A Nasty Cat, 1860
Ink on Paper
14 1/4 in. x 28 1/8 in. (36.2 cm x 71.44 cm)
This print portrays the scene “At the Muryoji Temple in Okazaki'' from the kabuki play Traveling Alone to the Fifty-Three Stations, written by Tsuruya Nanboku IV (1755-1829). Nanboku was a popular playwright during Japan’s Edo period (1603-1868) when kabuki flourished. He became known for the dark content of his plays, which focused on the depraved parts of Edo (modern Tokyo) society, and often involved crime, murder, and degeneracy, along with instances of the supernatural. The scene depicted in this print is a prime example of the wickedness rife in his plays. Although this vignette is but a single fraction of this three-act play, the entire piece has been nicknamed ‘The Monster Cat of Okazaki’ after this iconic scene.
In the play, a group of travelers arrive at a seemingly abandoned temple, but a mysterious old woman named Osan comes out and invites them to stay. Later that night, one of the travelers accidentally discovers Osan lapping up fish oil from a lamp, with the monstrous shadow of a cat demon cast upon the wall behind her. Osan notices the traveler and promptly murders her, then devours the body whole. The cat demon later gravely injures another traveler, who, with her dying breath, tells her swordsman companion of Osan’s true identity before being dragged into the curtains by a giant paw. In anger, the swordsman brandishes his weapon and attacks the cat spirit, which had stolen Osan’s identity. The swordsman miraculously overpowers the demon, who flees in a flash of flames as it disappears into the night.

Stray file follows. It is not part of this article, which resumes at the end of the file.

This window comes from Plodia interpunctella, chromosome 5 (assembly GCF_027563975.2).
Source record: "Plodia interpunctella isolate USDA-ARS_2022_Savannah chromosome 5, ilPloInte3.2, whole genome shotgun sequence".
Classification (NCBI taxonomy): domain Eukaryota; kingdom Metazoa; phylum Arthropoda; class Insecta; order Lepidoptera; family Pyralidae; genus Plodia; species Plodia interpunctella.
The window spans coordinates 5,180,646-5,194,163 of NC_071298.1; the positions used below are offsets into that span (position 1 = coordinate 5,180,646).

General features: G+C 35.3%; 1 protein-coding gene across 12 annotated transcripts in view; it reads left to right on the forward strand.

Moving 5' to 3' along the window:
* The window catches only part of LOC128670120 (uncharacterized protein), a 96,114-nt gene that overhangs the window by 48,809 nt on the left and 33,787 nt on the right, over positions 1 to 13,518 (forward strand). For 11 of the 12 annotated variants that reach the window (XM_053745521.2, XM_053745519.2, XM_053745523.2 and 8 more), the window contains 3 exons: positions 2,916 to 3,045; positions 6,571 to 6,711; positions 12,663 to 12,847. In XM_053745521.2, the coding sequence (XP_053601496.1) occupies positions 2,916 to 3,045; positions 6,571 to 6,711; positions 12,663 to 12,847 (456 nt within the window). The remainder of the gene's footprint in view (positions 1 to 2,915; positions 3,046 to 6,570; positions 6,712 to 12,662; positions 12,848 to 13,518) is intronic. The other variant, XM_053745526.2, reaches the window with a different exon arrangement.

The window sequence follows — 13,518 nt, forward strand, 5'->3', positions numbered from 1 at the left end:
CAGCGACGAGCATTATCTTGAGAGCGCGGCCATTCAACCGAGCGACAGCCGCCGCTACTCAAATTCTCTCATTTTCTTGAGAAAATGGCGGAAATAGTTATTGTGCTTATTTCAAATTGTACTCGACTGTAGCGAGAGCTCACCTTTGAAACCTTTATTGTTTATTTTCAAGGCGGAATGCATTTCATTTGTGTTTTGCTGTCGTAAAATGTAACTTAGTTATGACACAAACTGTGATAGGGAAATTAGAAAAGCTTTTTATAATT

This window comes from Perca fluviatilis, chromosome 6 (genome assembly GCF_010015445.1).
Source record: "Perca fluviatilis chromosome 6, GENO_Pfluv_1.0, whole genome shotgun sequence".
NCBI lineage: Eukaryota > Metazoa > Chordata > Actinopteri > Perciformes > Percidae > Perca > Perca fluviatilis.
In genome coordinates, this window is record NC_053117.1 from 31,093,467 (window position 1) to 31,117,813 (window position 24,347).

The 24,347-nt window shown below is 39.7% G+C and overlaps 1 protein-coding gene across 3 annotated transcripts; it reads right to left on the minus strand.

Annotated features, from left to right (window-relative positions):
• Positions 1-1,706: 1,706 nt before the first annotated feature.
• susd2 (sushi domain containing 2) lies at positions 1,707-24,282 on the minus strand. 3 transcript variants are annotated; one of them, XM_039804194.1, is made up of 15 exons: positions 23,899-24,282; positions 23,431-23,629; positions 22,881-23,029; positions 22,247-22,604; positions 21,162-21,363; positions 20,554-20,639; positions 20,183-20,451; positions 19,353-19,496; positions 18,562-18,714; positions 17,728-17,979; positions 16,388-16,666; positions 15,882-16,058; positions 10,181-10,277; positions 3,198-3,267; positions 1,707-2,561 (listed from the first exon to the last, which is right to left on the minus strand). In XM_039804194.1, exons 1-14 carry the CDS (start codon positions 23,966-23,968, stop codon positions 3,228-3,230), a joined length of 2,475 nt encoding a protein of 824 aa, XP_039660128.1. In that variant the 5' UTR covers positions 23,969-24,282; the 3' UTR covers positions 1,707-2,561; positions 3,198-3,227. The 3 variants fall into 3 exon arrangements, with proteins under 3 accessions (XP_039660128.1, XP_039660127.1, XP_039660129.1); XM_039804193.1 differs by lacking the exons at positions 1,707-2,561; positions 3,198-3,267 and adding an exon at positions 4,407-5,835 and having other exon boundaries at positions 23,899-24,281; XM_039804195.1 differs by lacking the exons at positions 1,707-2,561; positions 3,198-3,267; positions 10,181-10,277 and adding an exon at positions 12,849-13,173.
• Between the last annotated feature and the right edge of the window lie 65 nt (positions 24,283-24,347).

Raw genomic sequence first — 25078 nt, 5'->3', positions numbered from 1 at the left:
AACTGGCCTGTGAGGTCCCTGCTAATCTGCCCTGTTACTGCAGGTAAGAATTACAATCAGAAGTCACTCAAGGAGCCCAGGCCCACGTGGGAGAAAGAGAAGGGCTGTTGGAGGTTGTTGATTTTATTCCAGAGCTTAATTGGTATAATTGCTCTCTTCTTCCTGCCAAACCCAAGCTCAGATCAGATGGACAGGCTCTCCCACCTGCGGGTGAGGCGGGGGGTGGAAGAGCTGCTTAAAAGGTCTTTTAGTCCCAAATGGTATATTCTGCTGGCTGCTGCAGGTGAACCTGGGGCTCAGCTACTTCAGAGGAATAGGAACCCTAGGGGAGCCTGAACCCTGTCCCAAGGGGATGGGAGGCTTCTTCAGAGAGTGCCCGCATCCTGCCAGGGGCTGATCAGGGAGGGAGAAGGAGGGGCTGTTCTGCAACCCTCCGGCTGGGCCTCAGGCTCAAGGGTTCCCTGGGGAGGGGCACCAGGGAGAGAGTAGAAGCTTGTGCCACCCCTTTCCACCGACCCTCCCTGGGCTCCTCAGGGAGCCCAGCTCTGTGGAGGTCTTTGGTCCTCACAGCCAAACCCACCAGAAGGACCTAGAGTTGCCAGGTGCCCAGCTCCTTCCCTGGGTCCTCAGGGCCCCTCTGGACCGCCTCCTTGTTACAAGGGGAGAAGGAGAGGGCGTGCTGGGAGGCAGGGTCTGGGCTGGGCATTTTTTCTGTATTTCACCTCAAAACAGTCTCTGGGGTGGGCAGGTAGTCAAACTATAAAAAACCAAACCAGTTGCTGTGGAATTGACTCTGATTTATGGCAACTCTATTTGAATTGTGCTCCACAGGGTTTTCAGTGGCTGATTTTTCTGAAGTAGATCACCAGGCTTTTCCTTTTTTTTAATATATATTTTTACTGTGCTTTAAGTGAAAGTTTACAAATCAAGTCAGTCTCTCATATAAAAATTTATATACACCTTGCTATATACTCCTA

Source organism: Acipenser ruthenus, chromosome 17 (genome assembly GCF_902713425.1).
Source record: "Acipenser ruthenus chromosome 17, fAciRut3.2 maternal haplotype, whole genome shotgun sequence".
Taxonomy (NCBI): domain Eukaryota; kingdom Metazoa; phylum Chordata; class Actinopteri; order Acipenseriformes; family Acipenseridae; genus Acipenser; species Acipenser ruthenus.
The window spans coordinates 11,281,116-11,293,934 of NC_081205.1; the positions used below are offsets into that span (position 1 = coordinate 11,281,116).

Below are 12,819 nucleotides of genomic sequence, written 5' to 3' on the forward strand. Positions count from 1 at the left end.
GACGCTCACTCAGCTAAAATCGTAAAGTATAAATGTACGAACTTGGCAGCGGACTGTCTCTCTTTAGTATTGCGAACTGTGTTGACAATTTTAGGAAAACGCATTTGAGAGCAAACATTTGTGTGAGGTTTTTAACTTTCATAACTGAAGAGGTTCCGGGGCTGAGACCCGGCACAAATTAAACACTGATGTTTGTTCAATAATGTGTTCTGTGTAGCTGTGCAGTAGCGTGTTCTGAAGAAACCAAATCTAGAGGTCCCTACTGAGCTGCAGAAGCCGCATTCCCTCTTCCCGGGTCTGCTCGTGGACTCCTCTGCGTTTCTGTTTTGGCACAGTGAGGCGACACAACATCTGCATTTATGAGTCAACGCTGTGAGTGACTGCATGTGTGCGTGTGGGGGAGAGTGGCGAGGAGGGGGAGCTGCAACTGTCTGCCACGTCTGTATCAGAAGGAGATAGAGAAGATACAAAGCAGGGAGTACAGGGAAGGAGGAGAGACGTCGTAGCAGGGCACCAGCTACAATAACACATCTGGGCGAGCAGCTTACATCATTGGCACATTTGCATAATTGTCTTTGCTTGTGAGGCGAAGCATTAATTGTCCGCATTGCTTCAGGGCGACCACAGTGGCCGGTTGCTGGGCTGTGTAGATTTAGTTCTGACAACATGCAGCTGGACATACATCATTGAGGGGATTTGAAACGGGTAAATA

Onoe Kikugorō III (1784-1849), friends with the playwright Nanboku IV, is featured playing the role of Osan. We see the actor mid-transformation in the climax of the scene, with two cat ears sprouting from a disheveled white wig. Osan stands in shock next to a lamp, caught drinking the fish oil at midnight. Behind Osan is the old woman’s true form, a giant, bloodthirsty cat spirit, glowering and ready to pounce. Two determined swordsmen surround her on either side, ready to strike. Designed by Utagawa Kunisada III, the abundance of red emphasizes the chaos of the scene, framing both forms of Osan and the two swordsmen.
-Katherine Arcinue SC ‘25, Summer 2022 Getty Collections/Conservation Intern
Seals: left panel - upper left (3), middle panel - upper right (2), right panel - upper left (2) and upper right (1).
Colored ink woodblock on off-white paper.
"During the Edo period (1600-1868), people believed that a cat (neko) could disguise itself as a human, usually as a woman. This scene portrays the actor Onoe Baiko (1831-1885) wearing an enormous wig to indicate his identity as a witch-cat, that also looms outside the dwellings of the samurai in the image. The artist Kunimasa was also known as Kunisada III, and continued the actor print style of the Utagawa School."
(EN, student in 2010 seminar ARHI154 Japanese Prints)
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